Aloe thraskii

dune aloe
Dune aloe. Branched stalks of dense orange-yellow flowers in winter. Large, wide leaves are gracefully recurved on large crown. A focal point in the garden.
Aloe thraskiiAloe thraskii
height 6–12ft
width 4–5ft
tolerates Coast, Drought, Gophers, Pots, Neglect, Salt, Wind
Aloes thrive on neglect, making them one of the easiest garden plants for California. They are drought-tolerant though this one likes a deep watering every couple weeks during dry months. Most aloes will be plump with many bright vibrant blue or green leaves during their growth season. It’s natural for these same plants to show stress during their dry season, often turning shades of red, orange or brown, giving added seasonal interest to the succulent garden. During this time the leaves will curl in on themselves, and often shrivel up and shed from the base. If you prefer a lush look, watering once dry will keep them plump.

Avoid overhead watering in the crown; when water collects there, it may lead to crown rot.
exposure Full Shade – Full Sun
drainage In Ground: Cactus Mix, In Pots: Cactus Mix, Tolerates Sandy Soil
fertilizing All Purpose 1/2 Strength, Low Needs
origin South Africa
17, 21–24

Sunset Zones Map

Outdoor Exposure Guide


Full Sun
Six or more hours of sun beams directly landing on the plant's leaves.

Part Shade
Three to five hours of sun beams directly landing on the plant's leaves.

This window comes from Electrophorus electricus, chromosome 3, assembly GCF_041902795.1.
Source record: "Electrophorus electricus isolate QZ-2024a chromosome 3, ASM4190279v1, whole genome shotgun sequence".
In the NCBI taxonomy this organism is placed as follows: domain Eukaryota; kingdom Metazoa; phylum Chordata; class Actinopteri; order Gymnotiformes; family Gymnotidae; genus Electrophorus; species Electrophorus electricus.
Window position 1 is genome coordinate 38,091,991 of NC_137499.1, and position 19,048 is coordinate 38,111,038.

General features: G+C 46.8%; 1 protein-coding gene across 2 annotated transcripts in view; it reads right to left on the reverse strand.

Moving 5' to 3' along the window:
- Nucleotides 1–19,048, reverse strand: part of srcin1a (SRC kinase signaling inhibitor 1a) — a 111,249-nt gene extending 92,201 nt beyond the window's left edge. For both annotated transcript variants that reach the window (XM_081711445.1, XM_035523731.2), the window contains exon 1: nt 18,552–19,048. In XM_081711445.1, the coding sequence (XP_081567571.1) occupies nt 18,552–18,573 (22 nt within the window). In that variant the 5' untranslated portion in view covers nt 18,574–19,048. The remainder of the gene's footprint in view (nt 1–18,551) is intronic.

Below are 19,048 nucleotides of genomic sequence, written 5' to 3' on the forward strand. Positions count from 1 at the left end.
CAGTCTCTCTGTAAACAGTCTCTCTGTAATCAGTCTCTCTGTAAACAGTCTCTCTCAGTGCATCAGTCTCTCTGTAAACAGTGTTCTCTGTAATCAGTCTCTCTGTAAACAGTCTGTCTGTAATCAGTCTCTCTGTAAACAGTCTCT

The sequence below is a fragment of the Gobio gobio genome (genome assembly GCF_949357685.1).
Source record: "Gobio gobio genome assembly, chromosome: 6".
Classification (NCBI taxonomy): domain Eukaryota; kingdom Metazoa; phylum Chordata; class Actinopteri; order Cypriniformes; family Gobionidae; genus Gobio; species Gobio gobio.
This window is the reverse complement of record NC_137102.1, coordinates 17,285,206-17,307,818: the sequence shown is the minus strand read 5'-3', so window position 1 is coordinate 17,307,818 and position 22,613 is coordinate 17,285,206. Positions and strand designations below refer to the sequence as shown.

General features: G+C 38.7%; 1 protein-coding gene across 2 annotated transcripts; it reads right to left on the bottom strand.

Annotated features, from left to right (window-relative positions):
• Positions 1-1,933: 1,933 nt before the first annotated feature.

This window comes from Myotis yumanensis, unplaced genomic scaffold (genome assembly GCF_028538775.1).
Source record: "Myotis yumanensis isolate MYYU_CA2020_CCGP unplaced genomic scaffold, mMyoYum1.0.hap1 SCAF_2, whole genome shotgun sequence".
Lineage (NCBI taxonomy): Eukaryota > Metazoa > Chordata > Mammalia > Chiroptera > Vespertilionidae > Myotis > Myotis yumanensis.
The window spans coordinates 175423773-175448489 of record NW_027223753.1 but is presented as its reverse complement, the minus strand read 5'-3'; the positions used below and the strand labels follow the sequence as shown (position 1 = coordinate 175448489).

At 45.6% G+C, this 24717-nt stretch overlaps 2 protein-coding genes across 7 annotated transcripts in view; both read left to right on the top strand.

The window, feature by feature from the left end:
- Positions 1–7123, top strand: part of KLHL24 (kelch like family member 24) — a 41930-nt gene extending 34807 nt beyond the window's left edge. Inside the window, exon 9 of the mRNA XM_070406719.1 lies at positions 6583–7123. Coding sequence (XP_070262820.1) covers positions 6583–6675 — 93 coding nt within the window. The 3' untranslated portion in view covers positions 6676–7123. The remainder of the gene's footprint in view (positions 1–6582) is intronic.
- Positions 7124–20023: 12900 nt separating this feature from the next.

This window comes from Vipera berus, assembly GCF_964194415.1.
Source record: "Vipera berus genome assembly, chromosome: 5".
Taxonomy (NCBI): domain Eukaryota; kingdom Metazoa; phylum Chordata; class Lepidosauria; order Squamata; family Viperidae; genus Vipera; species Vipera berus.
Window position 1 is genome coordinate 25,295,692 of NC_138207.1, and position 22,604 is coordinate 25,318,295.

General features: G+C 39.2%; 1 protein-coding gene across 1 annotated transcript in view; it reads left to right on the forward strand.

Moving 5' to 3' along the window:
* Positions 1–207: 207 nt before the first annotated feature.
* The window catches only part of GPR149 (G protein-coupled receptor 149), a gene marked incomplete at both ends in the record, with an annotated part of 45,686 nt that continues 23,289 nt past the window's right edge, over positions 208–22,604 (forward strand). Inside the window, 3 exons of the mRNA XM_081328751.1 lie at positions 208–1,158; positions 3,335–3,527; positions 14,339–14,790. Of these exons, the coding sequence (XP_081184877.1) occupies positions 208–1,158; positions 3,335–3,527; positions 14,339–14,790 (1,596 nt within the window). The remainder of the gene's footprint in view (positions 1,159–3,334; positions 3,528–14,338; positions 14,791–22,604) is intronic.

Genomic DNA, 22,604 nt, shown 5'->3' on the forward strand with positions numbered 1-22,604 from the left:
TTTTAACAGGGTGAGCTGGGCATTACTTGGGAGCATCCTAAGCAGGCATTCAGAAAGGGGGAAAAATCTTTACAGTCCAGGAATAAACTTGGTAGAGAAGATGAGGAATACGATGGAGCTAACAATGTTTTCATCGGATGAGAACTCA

Part Sun
One to two hours of sun beams directly landing on the plants leaves.

Full Shade
The plant is never fully lit by sun beams, but is in a bright spot or has dappled sunbeams playing over the leaves throughout the day.

Deep Shade
The plant never has dappled light on the leaves, and is in a place that feels dim, even on a nice sunny day.


Growing Notes

Aloe thraskii will retain the dried lower leaves to create an armed ‘beard’ or ‘skirt’ that helps defend the plant from predation. If you prefer, this beard may be removed by briskly rubbing off the old leaves. This is an aesthetic consideration that won’t affect the plant either way. Leaving the dead lower leaves from the beginning can create a picturesque natural look.
Once the flower stalks are completely bloomed out and dry, they will come out with a light tug, or can be pruned off low in the crown.
When the top of the trunk is removed it will root, but the bottom will often die.

Special Interest

Naturally grows in sandy dunes along the coast, making it perfect for coastal California. The photo of the large plant in habitat was taken in South Africa by our staff member Tyson Curtis.